Persian Flora


Have you ever been asked if you have a favourite period or epoch you’d like to return to by Time Machine? Well I like Timurid Herat, 15th century for its balanced intellect. Horticulture was just as important as astronomy and mathematics.

Try to imagine the English cottage garden without hollyhocks. Viewing the paintings of the Herat School one sees a profusion of these flowers. In fact, early European travellers remarked on the seemingly infinite profusion of wildflowers that had been domesticated.

Alexander the Great’s Macedonians introduced the lemon and the peach to Europe from Persia. The Mediterranean knew the seville and the citron but imagine Mediterranean food without the humble lemon. The saffron crocus also came west, and to this day the Persia are proud it is their own, even suggesting like their carpets, that all others are fakes or imitations at best.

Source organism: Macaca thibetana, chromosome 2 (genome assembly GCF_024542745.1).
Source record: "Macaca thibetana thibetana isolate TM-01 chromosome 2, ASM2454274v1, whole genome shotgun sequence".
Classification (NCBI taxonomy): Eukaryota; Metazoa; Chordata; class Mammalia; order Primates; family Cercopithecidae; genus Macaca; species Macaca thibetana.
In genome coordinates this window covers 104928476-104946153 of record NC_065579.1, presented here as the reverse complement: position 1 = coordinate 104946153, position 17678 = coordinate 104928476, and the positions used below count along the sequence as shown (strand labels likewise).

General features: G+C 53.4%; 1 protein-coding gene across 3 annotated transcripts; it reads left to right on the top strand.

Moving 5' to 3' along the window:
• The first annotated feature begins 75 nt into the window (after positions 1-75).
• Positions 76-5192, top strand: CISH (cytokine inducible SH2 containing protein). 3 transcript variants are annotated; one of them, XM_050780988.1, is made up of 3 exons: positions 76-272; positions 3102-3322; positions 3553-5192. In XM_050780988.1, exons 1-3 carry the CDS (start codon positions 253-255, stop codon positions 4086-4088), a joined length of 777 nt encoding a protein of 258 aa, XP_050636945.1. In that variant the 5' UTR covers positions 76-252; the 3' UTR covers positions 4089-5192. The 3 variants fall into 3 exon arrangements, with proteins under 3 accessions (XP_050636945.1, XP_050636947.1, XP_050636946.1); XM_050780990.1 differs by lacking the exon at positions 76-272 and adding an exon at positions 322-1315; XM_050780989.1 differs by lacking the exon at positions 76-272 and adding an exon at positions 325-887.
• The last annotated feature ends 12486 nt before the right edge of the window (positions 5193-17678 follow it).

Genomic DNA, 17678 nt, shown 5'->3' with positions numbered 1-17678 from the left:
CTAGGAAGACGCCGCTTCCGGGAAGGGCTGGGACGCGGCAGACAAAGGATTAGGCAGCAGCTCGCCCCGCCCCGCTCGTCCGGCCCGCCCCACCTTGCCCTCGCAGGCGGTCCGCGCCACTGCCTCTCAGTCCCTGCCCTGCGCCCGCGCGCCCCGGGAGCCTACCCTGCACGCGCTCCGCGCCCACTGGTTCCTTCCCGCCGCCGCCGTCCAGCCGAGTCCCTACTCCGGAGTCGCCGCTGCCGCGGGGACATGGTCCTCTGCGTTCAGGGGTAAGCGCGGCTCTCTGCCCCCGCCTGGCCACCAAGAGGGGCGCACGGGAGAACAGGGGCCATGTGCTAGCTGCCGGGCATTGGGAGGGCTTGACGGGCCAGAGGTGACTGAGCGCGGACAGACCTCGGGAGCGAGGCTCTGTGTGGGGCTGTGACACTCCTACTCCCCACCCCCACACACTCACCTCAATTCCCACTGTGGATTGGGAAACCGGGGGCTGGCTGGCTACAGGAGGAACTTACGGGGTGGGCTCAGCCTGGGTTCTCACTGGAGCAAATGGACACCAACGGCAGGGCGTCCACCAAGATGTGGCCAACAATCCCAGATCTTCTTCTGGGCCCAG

Other than her carpets nothing is more Persian than the rose. I have seen the original single petal Dog Rose Growing semi-wild around Shiraz in southern Persia. This area, the Persian heartland for 2500 years, is considered the home of the rose, with communities of rose oil distillers boasting a similar lineage.

The unusual Frittilaria Lily appeared in Vienna in 1576, causing a similar stir to the Tulip. Although the Tulip was first introduced into Europe from Istanbul by Dutch merchants it is considered to originate in the fertile high valleys of east Persia and came to Istanbul with the Turkic migrations of circa 1300.

Persia is gardens with flowers made perennial in rugs and carpets.

We humbly introduce you to this exquisite garden at The Bangalow Rug Shop.